(Reuters) - The National Labor Relations Board (NLRB) is unlikely to make any decision before Thursday’s Thanksgiving Holiday on Wal-Mart Stores Inc’s (WMT.N) push to stop protests and rallies outside its stores, the U.S. labor board said on Tuesday.
The delay deals a blow to Wal-Mart’s attempt to stop workers and their supporters from staging major protests at Walmart discount stores on “Black Friday,” the day after Thanksgiving that is traditionally the busiest shopping day of the year.
Separately on Tuesday, OUR Walmart, the organization that has been staging the protests, filed its own charge with the NLRB, saying Wal-Mart was illegally attempting to deter workers from participating in strikes against the world’s largest retailer on Friday.
Last week, Wal-Mart, which has faced months of protests and rallies outside its stores, filed an unfair labor practice complaint last week against the United Food and Commercial Workers International Union (UFCW), asking the NLRB to halt what the retailer says are unlawful attempts to disrupt its business. Wal-Mart argued the job actions are backed by the UFCW.
In a statement on Tuesday, the NLRB said it was continuing to investigate Wal-Mart’s complaint.
“The legal issues - including questions about what constitutes picketing and whether the activity was aimed at gaining recognition for the union - are complex,” it said.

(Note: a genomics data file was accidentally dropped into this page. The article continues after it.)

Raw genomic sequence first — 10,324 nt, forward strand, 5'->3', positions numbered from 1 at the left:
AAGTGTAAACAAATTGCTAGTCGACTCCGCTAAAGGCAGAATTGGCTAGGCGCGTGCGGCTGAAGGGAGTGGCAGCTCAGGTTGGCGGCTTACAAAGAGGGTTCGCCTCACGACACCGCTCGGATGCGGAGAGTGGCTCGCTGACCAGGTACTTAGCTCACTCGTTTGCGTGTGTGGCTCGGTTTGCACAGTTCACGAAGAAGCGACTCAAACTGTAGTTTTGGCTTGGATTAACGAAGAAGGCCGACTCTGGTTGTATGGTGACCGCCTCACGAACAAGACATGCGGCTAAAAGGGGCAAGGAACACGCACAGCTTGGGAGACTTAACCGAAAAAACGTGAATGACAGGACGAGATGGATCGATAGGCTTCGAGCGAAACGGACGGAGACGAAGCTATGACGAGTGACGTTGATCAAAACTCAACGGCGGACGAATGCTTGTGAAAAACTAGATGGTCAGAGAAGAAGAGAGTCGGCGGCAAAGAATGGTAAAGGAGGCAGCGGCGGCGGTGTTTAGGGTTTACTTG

The field office considering the case expects to complete its investigation on Wednesday and send its findings to the NLRB Division of Advice in Washington for further analysis.
“Under these circumstances, the Office of General Counsel does not expect to make a decision before Thursday on whether or not to seek an injunction to stop the activity,” the statement said.
It was not clear whether the NLRB would be able to get a hearing before the Appellate Court on Thanksgiving, a federal holiday, if it sought an injunction. Most Wal-Mart stores will be open all night on Thanksgiving into Black Friday.
“We understand that the multi-state, multi-faceted nature of the union’s conduct and the Board’s desire to perform a thorough review of the facts means that a decision will take a bit more time,” Wal-Mart spokesman Fogleman said.
According to a filing with the Labor Department, OUR Walmart - a coalition of current and former Wal-Mart staff seeking better wages, benefits and working conditions - was a subsidiary of the UFCW as of 2011.
The UFCW helped OUR Walmart get started with financial and technical assistance, which is reflected in the 2011 filings, but the language in the 2012 filing will not be the same, UFCW spokeswoman Jill Cashen said.
In its own complaint filed on Tuesday, OUR Walmart said the retailer has told store-level management to threaten workers with termination, discipline and/or a lawsuit if they strike or engage in other job actions on Black Friday.
Wal-Mart Chief Financial Officer Charles Holley last week called Black Friday “the Super Bowl” for retail.
“We respect all of our associates and respect their right to share their concerns,” company spokesman Fogleman said.
“We are always willing to hear those concerns. There has not been any retaliation against our workers who are simply expressing their views, nor will there be.”
Reporting By Brad Dorfman in Chicago and Ros Krasny in Washington D.C. Editing by Andre Grenon and Ryan Woo